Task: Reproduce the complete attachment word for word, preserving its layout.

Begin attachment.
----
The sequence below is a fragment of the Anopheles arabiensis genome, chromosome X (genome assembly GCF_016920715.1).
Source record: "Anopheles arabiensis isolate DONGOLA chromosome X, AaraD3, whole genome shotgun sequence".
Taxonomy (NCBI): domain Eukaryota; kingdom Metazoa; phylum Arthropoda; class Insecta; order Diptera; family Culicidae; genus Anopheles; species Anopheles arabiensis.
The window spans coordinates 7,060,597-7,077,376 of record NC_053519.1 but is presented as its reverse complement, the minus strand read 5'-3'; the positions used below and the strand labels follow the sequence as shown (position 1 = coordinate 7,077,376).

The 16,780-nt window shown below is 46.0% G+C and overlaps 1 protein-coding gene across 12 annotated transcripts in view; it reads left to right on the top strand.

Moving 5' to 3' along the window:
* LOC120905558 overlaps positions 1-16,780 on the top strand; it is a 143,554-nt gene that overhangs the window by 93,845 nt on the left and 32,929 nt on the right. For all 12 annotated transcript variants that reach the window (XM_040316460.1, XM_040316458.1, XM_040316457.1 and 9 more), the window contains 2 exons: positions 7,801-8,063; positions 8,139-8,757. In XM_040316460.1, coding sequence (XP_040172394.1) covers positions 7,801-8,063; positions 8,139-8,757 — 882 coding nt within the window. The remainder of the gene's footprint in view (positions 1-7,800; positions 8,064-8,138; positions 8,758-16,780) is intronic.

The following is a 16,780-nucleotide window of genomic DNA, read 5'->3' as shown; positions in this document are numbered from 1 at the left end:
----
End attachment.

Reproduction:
The sequence below is a fragment of the Anopheles arabiensis genome, chromosome X (genome assembly GCF_016920715.1).
Source record: "Anopheles arabiensis isolate DONGOLA chromosome X, AaraD3, whole genome shotgun sequence".
Taxonomy (NCBI): domain Eukaryota; kingdom Metazoa; phylum Arthropoda; class Insecta; order Diptera; family Culicidae; genus Anopheles; species Anopheles arabiensis.
The window spans coordinates 7,060,597-7,077,376 of record NC_053519.1 but is presented as its reverse complement, the minus strand read 5'-3'; the positions used below and the strand labels follow the sequence as shown (position 1 = coordinate 7,077,376).

The 16,780-nt window shown below is 46.0% G+C and overlaps 1 protein-coding gene across 12 annotated transcripts in view; it reads left to right on the top strand.

Moving 5' to 3' along the window:
* LOC120905558 overlaps positions 1-16,780 on the top strand; it is a 143,554-nt gene that overhangs the window by 93,845 nt on the left and 32,929 nt on the right. For all 12 annotated transcript variants that reach the window (XM_040316460.1, XM_040316458.1, XM_040316457.1 and 9 more), the window contains 2 exons: positions 7,801-8,063; positions 8,139-8,757. In XM_040316460.1, coding sequence (XP_040172394.1) covers positions 7,801-8,063; positions 8,139-8,757 — 882 coding nt within the window. The remainder of the gene's footprint in view (positions 1-7,800; positions 8,064-8,138; positions 8,758-16,780) is intronic.

The following is a 16,780-nucleotide window of genomic DNA, read 5'->3' as shown; positions in this document are numbered from 1 at the left end: